Everybody garners enjoyment from awful films, but the best of these are those made with the intention of brilliance, those crafted by people who, for one reason or another, had genuine faith in something so so hopeless.
The point at which Best Worst Movie really becomes something special is the point at which its study of Troll 2 expands beyond mere discussion and retrospective evaluation. At some level beyond its comedic glance at this film’s unexpected lease of life, Best Worst Movie is home to a dizzyingly complex metatextual examination of not just its subject, but its own role as a cinematic document. What boggles the brain and makes it so confounding and perplexing, though, is that it’s all but impossible to tell whether or not this is intentional. Though we regard documentary as a medium of objective truths and realities, every shot is a conscious choice on the part of a subjective human mind, each scene a favouring of one aspect of the real world over all others. Few documentaries are free of some degree of deceit; it is not always possible to have a camera capture each moment of the truth that we wish to present. As it continues, Best Worst Movie begins to show more of these moments of interpretational abstraction, certain little signs that belie the construction going into every scene. When Stephenson and Hardy visit Margo Prey, the actress who played their mother and wife respectively, it is a disturbing scene that shows her as a quintessential crazy cat lady. But minute aspects in camera angles odd for a real-time documentary moment couple with the stereotypical extent of her character to suggest a certain manipulation of our viewing experience on Stephenson’s part which alerts out attention, and changes our perception of everything which follows it.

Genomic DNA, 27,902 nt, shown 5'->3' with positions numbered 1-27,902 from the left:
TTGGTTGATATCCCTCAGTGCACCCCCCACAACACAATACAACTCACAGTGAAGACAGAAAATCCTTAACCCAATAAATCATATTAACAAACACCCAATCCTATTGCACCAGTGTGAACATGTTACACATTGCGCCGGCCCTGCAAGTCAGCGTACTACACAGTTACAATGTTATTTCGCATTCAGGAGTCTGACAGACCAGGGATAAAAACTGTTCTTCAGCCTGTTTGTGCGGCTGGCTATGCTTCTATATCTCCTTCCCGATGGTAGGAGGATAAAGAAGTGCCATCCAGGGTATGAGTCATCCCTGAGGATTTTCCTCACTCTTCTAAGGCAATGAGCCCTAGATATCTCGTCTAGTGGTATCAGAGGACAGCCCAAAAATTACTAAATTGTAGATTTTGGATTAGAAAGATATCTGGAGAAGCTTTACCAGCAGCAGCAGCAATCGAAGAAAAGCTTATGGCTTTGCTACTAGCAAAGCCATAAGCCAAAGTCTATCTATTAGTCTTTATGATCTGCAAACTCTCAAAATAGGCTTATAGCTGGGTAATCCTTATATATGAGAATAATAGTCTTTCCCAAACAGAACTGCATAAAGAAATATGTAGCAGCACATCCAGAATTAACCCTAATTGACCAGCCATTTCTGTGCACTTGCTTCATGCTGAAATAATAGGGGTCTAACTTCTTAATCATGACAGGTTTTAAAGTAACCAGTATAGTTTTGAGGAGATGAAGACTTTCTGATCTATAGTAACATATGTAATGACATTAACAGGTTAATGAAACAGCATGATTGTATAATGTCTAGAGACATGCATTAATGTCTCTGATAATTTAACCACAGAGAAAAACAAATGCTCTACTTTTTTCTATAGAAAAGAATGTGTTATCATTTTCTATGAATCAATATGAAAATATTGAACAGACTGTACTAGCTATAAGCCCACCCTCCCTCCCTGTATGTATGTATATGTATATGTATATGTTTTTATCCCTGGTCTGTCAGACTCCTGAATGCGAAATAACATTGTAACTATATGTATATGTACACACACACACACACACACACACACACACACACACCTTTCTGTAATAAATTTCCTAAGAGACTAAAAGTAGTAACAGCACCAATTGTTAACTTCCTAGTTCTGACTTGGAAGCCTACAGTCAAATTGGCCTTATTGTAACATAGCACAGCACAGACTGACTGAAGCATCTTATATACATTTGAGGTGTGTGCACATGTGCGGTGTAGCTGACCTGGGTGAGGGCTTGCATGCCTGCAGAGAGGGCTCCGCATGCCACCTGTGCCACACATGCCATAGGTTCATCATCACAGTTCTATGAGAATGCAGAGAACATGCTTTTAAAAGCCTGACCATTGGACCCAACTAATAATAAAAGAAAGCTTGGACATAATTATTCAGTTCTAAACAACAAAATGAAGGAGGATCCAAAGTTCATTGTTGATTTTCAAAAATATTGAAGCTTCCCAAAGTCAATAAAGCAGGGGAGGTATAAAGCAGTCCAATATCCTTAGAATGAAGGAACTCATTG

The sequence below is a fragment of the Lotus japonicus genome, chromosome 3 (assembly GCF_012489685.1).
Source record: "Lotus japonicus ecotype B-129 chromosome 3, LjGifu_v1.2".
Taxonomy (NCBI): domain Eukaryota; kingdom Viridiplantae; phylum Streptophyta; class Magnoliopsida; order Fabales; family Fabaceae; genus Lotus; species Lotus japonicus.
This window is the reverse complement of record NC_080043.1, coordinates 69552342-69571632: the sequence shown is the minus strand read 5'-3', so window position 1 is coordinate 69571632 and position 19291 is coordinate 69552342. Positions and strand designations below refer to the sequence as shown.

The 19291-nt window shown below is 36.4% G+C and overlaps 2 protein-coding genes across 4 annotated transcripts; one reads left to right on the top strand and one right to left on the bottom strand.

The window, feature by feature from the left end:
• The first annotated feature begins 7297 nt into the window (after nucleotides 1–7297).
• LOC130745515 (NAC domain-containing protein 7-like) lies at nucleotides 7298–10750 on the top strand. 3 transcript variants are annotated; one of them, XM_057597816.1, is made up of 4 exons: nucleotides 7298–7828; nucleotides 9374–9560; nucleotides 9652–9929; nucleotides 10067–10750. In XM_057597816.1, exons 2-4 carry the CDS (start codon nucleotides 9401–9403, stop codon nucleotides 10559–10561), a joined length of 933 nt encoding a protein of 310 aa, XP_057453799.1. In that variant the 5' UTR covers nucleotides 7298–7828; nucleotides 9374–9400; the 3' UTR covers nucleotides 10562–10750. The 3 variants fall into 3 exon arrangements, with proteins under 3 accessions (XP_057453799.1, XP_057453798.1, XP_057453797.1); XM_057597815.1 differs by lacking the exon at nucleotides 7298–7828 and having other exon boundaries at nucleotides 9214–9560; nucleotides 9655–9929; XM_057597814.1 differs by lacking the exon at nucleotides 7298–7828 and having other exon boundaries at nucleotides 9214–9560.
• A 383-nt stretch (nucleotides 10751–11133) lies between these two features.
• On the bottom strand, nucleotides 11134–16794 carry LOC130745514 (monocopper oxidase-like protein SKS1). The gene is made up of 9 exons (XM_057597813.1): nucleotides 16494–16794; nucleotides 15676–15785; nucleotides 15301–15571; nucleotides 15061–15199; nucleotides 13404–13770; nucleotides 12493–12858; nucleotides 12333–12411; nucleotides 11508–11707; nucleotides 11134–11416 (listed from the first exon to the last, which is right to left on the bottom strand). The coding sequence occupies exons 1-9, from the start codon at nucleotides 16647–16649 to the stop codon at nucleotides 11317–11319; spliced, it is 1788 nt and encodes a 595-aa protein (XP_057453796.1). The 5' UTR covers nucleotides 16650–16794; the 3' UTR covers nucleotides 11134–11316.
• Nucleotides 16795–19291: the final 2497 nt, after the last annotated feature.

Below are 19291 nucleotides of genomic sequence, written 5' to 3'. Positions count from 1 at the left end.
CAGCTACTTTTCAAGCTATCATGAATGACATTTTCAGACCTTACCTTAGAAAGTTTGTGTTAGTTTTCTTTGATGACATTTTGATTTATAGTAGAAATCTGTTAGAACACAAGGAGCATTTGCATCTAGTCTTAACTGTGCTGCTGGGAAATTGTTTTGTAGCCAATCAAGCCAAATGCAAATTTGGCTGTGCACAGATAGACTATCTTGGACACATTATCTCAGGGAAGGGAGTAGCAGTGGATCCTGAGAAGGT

Suddenly, every scene we see begs the question: just how real is this? To what extent is this an accurate representation of the true story? Is Stephenson presenting us with the real details behind Troll 2’s cast and crew’s reaction to its popularity, or is he tilting it to serve dramatic and comedic purposes? I tend to lean more toward the latter, though with full belief that in doing so, he is deliberately invoking questions as to the relation between intent and outcome. Troll 2’s badness is so enjoyable because it was intended to be a good film of interesting ideas well expressed by its performances and its direction. Best Worst Movie begins to replicate this in its own form, drawing our attention to the rationales behind its creation and the fine line it walks between exposition and exploitation. It mirrors its subject, calling us to notice that the finished film is not just a product of the aspects of its production, but also of the aims—be they satisfied or not—of its makers and the analyses—be they accurate or not—of its audience. Whether such a layered textual incisiveness is the direct intention of Stephenson, an unknowing happenstance of pure chance, or the misguided take of my own subjective critical mind becomes, by the documentary’s conclusion, entirely irrelevant. Film is what we make of it, and its value to us is found not in quantifiable cinematic virtue, but in what we take from it as impressionable human witnesses. In the earnest of its creators and the sheer value of its unintentional comic entertainment, Troll 2 transcends conceptions of “good movies” and “bad movies”. In attempting to capture this strange qualitative abstraction, Best Worst Movie achieves an ethereal otherness all of its own, revealing the inestimable importance of subjective perception and the ultimate irrelevance of everything but our own interpretation of what we see on the screen. It may be ingeniously intentional or entirely accidental, but it’s unavoidably there, and it’s unspeakably brilliant.
[notification type=”star”]91/100 ~ AMAZING. In attempting to capture the strange qualitative abstraction of Troll 2, Best Worst Movie achieves an ethereal otherness all of its own, revealing the inestimable importance of subjective perception and the ultimate irrelevance of everything but our own interpretation of what we see on the screen.[/notification]